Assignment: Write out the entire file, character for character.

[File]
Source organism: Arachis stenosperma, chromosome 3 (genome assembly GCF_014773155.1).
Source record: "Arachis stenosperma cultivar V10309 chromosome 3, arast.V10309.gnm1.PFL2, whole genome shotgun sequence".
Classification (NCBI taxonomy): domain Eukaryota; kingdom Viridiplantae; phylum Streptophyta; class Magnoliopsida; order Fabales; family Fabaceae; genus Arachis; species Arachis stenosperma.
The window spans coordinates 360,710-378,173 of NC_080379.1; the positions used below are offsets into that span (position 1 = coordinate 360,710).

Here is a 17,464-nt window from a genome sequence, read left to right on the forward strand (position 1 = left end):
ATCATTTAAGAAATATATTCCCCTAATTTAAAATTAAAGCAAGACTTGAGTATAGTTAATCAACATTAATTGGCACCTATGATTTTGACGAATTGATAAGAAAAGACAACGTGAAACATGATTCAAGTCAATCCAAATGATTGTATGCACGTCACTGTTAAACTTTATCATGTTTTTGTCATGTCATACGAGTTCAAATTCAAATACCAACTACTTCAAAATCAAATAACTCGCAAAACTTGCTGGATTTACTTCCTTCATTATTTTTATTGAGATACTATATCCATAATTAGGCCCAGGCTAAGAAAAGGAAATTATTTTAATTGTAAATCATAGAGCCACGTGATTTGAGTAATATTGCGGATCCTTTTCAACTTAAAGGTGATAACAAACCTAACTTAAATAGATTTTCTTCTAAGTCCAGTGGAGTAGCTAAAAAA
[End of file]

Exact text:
Source organism: Arachis stenosperma, chromosome 3 (genome assembly GCF_014773155.1).
Source record: "Arachis stenosperma cultivar V10309 chromosome 3, arast.V10309.gnm1.PFL2, whole genome shotgun sequence".
Classification (NCBI taxonomy): domain Eukaryota; kingdom Viridiplantae; phylum Streptophyta; class Magnoliopsida; order Fabales; family Fabaceae; genus Arachis; species Arachis stenosperma.
The window spans coordinates 360,710-378,173 of NC_080379.1; the positions used below are offsets into that span (position 1 = coordinate 360,710).

Here is a 17,464-nt window from a genome sequence, read left to right on the forward strand (position 1 = left end):
ATCATTTAAGAAATATATTCCCCTAATTTAAAATTAAAGCAAGACTTGAGTATAGTTAATCAACATTAATTGGCACCTATGATTTTGACGAATTGATAAGAAAAGACAACGTGAAACATGATTCAAGTCAATCCAAATGATTGTATGCACGTCACTGTTAAACTTTATCATGTTTTTGTCATGTCATACGAGTTCAAATTCAAATACCAACTACTTCAAAATCAAATAACTCGCAAAACTTGCTGGATTTACTTCCTTCATTATTTTTATTGAGATACTATATCCATAATTAGGCCCAGGCTAAGAAAAGGAAATTATTTTAATTGTAAATCATAGAGCCACGTGATTTGAGTAATATTGCGGATCCTTTTCAACTTAAAGGTGATAACAAACCTAACTTAAATAGATTTTCTTCTAAGTCCAGTGGAGTAGCTAAAAAA